, Volume 104, Issue 1, pp 24-30

Different photosynthesis-nitrogen relations in deciduous hardwood and evergreen coniferous tree species

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Abstract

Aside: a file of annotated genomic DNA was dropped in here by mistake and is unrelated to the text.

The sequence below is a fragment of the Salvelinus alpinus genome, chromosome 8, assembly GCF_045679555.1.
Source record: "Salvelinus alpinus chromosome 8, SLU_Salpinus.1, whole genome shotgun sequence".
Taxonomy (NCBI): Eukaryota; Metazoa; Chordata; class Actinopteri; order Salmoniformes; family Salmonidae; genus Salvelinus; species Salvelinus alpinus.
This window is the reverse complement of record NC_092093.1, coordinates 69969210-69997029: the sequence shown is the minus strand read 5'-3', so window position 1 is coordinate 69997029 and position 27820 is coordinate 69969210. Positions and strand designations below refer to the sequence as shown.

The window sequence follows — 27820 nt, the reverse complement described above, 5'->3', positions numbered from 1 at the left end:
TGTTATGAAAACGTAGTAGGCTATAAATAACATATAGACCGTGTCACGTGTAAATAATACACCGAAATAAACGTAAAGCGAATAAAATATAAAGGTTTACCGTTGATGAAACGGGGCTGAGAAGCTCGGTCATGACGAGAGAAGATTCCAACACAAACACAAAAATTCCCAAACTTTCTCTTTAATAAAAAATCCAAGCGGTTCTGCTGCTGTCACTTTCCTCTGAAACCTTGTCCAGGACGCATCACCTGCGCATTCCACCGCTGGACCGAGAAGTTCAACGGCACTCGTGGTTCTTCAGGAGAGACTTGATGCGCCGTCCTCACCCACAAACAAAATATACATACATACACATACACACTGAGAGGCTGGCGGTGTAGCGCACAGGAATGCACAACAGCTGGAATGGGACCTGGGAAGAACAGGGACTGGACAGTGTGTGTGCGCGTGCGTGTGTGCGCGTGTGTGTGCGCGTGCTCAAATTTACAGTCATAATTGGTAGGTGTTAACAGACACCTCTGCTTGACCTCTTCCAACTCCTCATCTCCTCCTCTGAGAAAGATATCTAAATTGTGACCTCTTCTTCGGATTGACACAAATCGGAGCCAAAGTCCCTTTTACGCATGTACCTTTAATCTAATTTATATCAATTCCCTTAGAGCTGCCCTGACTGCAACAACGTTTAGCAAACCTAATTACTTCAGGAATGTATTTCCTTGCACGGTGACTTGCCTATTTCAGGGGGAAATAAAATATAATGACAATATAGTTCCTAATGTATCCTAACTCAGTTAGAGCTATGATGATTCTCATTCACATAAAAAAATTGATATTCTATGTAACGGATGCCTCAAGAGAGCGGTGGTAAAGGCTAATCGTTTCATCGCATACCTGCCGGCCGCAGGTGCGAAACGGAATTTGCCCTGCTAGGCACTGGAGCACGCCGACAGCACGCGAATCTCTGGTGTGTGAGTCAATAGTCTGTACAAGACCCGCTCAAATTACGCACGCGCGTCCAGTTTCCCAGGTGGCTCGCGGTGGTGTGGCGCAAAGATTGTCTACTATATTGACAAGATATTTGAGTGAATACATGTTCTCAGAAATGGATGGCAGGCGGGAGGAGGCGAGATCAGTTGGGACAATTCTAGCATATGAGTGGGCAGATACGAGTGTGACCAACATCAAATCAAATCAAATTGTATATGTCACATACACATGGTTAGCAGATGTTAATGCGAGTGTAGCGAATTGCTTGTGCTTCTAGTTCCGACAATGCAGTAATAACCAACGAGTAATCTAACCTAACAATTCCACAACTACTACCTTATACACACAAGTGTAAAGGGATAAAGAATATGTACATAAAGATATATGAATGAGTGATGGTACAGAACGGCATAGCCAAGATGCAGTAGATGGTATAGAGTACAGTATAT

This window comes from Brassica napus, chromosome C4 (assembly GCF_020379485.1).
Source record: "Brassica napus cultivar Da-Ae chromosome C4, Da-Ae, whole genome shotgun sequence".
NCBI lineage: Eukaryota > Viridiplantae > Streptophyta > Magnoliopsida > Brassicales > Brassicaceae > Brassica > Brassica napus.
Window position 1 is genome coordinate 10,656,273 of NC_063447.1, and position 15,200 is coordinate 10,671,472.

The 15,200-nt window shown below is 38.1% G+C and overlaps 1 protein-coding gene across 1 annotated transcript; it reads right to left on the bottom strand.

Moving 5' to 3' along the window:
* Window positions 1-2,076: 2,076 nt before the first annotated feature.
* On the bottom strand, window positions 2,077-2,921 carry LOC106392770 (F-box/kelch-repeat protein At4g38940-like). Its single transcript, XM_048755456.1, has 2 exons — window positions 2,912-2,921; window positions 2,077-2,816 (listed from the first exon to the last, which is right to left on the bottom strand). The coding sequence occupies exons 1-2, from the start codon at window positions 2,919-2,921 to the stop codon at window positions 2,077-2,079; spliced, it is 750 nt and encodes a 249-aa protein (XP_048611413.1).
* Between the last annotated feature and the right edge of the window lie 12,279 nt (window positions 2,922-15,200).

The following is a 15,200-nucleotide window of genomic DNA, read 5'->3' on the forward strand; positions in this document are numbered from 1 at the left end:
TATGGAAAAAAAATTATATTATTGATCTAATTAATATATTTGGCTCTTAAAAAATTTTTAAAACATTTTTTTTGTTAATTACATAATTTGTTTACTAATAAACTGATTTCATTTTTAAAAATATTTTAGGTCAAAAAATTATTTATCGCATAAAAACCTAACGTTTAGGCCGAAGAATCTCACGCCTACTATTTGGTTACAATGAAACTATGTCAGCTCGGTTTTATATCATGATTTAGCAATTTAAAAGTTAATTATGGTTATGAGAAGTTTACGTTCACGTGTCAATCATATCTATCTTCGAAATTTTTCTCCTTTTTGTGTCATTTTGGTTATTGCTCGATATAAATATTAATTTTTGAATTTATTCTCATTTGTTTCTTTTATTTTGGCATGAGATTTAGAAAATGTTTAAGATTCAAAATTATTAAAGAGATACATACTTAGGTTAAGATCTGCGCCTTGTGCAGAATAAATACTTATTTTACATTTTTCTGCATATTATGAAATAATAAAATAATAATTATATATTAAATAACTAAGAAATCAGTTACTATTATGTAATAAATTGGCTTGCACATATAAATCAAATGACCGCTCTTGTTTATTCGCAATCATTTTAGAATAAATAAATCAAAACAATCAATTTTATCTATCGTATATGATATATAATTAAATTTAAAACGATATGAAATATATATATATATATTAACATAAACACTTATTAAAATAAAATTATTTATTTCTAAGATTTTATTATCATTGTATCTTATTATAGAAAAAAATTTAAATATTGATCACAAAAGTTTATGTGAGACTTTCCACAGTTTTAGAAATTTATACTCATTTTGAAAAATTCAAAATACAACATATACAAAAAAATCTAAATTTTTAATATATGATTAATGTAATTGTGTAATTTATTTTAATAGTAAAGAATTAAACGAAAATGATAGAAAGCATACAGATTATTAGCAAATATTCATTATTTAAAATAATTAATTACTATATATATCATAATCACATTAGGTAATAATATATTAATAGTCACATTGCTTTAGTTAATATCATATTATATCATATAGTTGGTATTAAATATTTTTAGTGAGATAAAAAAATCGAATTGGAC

The relationship between photosynthetic capacity (A max) and leaf nitrogen concentration (N) among all C3 species can be described roughly with one general equation, yet within that overall pattern species groups or individual species may have markedly different A max-N relationships. To determine whether one or several predictive, fundamental A max-N relationships exist for temperate trees we measured A max, specific leaf area (SLA) and N in 22 broad-leaved deciduous and 9 needle-leaved evergreen tree species in Wisconsin, United States. For broad-leaved deciduous trees, mass-based A max was highly correlated with leaf N (r 2=0.75, P<0.001). For evergreen conifers, mass-based A max was also correlated with leaf N (r 2=0.59, P<0.001) and the slope of the regression (rate of increase of A max per unit increase in N) was lower (P<0.001) by two-thirds than in the broad-leaved species (1.9 vs. 6.4 μmol CO2 g−1 N s−1), consistent with predictions based on tropical rain forest trees of short vs. long leaf life-span. On an area basis, there was a strong A max-N correlation among deciduous species (r 2=0.78, P<0.001) and no correlation (r 2=0.03, P>0.25) in the evergreen conifers. Compared to deciduous trees at a common leaf N (mass or area basis), evergreen trees had lower A max and SLA. For all data pooled, both leaf N and A max on a mass basis were correlated (r 2=0.6) with SLA; in contrast, area-based leaf N scaled tightly with SLA (r 2=0.81), but area-based A max did not (r 2=0.06) because of low A max per unit N in the evergreen conifers. Multiple regression analysis of all data pooled showed that both N (mass or area basis) and SLA were significantly (P<0.001) related to A max on mass (r 2=0.80) and area (r 2=0.55) bases, respectively. These results provide further evidence that A max-N relationships are fundamentally different for ecologically distinct species groups with differing suites of foliage characteristics: species with long leaf life-spans and low SLA, whether broad-leaved or needle-leaved, tend to have lower A max per unit leaf N and a lower slope and higher intercept of the A max-N relation than do species with shorter leaf life-span and higher SLA. A single global A max-N equation overestimates and underestimates A max for temperate trees at the upper and lower end of their leaf N range, respectively. Users of A max-N relationships in modeling photosynthesis in different ecosystems should appreciate the strengths and limitations of regression equations based on different species groupings.